Imagine the following: You best friend tripped on a crooked pavement tile. They scraped their hands and knees, and have a big bruise on their torso. As they tell you about their fall, how do you respond? Something like:
Oh my, are you okay? Here sit down, do you need anything? Can I make you a cuppa?
Something along those lines, right? Now imagine that it is not your friend, but you who tripped. What are you telling yourself?
You stupid cow! Can you not pay attention to where you are going?! Idiot!
Am I close? I have a feeling I probably am. Every survivor I know does this, and that includes myself. We beat ourselves up over the most random little details of our lives. The things we say to ourselves are words we would never even consider uttering to our friends and loved-ones.
I had take-out: you lazy gluttonous sloth!
I didn’t do the dishes yesterday: you lazy piece of filth!
You forgot your keys: you useless excuse for a human being!
Why Is Self-Compassion So Difficult?
Compassion [kuh m-pash-uh n] noun: a feeling of deep sympathy and sorrow for another who is stricken by misfortune, accompanied by a strong desire to alleviate the suffering.
Most survivors of abuse have extraordinary empathic ability. Where that ability makes it easy to feel compassion to those around us, our self-talk can be absolutely brutal. But why is that? We are clearly capable of compassion, why do we struggle so much with self-compassion?
Most people will find it easier to express compassion to others than to themselves, but as survivors, we may feel very conflicted when we even try. Having experienced abuse, ideas of guilt and shame are imprinted deeply into our mind. We feel an extraordinary amount of responsibility for our actions and how they may negatively affect others. Abusers convince their targets that they are themselves responsible for the abuse they suffer. If only they were slimmer / less clumsy / smarter / less ill / curvier / less clever / less annoying the abuser would not need to be so abusive. That is a message that is central to the abuse, and it is thoroughly and strongly rooted in the mind of the target. Additionally, we pile on further guilt after we escape by holding ourselves responsible for getting involved with an abuser in the first place, not getting out sooner, for allowing ourselves to be used as flying monkey to other targets… the list goes on, and on, and on.
Even when we have gained a (rational) understanding that we were not to blame for the abuse and we are addressing feelings of guilt and shame, we may still feel that we are giving ourselves an undeserved ‘pass’ or that we are being indulgent and ego-centric when we try to practice self-compassion.
They Have It Much Worse
Often we feel guilty about acknowledging our pain because we reckon that others have it much worse. Did you grow up getting this response when you said you were hungry:
You are not hungry, children in Africa are hungry. You are peckish!
It may seem like a silly example, but this is essentially what you may be saying to yourself when talking about your trauma. Stating your feelings does not deny other people’s feelings. It is not like there is a fixed amount of feeling in the world that we all need to share, and we shouldn’t overindulge.
I especially experience this when I hear stories from other survivors. My feelings of empathy and compassion toward fellow survivors awaken a voice that says: listen to that, your story is pretty mild in comparison (not as often these days, but I have my moments). What is interesting to note, is that I witness those same fellow survivors respond similarly to my own story. Pain is pain, trauma is trauma.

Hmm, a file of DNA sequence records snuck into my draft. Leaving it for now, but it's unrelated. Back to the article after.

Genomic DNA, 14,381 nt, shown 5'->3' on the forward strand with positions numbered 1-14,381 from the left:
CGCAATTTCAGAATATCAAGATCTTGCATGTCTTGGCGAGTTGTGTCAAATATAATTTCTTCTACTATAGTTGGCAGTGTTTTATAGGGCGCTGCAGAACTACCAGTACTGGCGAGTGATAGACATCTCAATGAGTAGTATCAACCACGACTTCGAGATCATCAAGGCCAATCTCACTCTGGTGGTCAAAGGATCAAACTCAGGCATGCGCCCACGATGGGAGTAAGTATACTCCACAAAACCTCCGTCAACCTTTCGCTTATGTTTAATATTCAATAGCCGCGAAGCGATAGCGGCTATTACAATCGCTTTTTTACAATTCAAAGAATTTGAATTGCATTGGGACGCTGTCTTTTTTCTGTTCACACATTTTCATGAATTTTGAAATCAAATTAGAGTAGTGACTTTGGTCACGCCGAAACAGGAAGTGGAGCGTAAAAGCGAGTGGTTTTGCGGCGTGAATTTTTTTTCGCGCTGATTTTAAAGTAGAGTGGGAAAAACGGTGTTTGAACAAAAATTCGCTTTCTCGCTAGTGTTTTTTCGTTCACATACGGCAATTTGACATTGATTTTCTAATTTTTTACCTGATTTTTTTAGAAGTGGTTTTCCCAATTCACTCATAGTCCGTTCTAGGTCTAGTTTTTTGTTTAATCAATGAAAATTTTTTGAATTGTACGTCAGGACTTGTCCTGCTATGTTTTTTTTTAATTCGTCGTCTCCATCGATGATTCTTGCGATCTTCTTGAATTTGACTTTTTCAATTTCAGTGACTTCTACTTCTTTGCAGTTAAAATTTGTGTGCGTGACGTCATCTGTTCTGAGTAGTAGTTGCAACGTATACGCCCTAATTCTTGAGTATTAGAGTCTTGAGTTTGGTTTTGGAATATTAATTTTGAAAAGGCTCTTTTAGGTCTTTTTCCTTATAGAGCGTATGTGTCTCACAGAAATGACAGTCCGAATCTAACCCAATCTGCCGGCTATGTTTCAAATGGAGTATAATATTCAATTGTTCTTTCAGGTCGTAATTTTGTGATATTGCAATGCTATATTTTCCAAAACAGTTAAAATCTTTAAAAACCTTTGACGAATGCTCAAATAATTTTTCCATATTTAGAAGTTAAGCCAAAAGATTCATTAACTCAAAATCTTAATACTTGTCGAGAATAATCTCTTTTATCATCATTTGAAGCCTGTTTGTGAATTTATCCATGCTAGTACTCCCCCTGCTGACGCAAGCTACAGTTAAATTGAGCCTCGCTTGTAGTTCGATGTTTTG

Remember, you are not competing for the Gold Medal for Most Pain Suffered.
I Am Being Selfish
Your (emotional) needs have been denied for years, if not most of your life. You may feel that “giving into your feelings” is self-indulgent or ego-centric. You have no time to feel sorry for yourself, you have to look after your partner, pick the kids up from school, have your volunteering job at the nursing home… If I sit here and cry, or -it doesn’t bear thinking- self-care, who is going to look after everybody else?
This may be true to an extent, but most of the time these practical “reasons” are just excuses and easily solved. Your partner is likely an adult capable of looking after themselves, you can perhaps ask the neighbor to pick up the kids when she does her own school run, you can reschedule your volunteering job for once. Even dinner can be ordered and delivered to your doorstep.
Acknowledging you are in pain, you made a mistake or you are (emotionally) exhausted is not self-indulgent. Stepping back, resting and asking for help are all good ways to deal with your life’s circumstances. You are not shrinking away from your responsibilities. In fact, you are stepping up to them by making sure you can continue working, caring and loving in the future.
This Will Motivate Me to Do Better
Let me ask you this: when was the last time you worked harder, better and more efficient for a boss who screamed profanities at you?
Okay, so why do you think that being over-critical of yourself is going to make you a better person?
You can be self-compassionate and still be open to growth and self-improvement. Remember that imaginary fall you had at the beginning of this article? You can be compassionate. You can rest and care for your injuries. You can ask your partner to help out around the house until you feel better. You can even indulge in a lovely cafe latte and apple pie to settle your nerves. After all that, you can still commit to not texting while walking so it won’t happen again. One is completely separate from the other.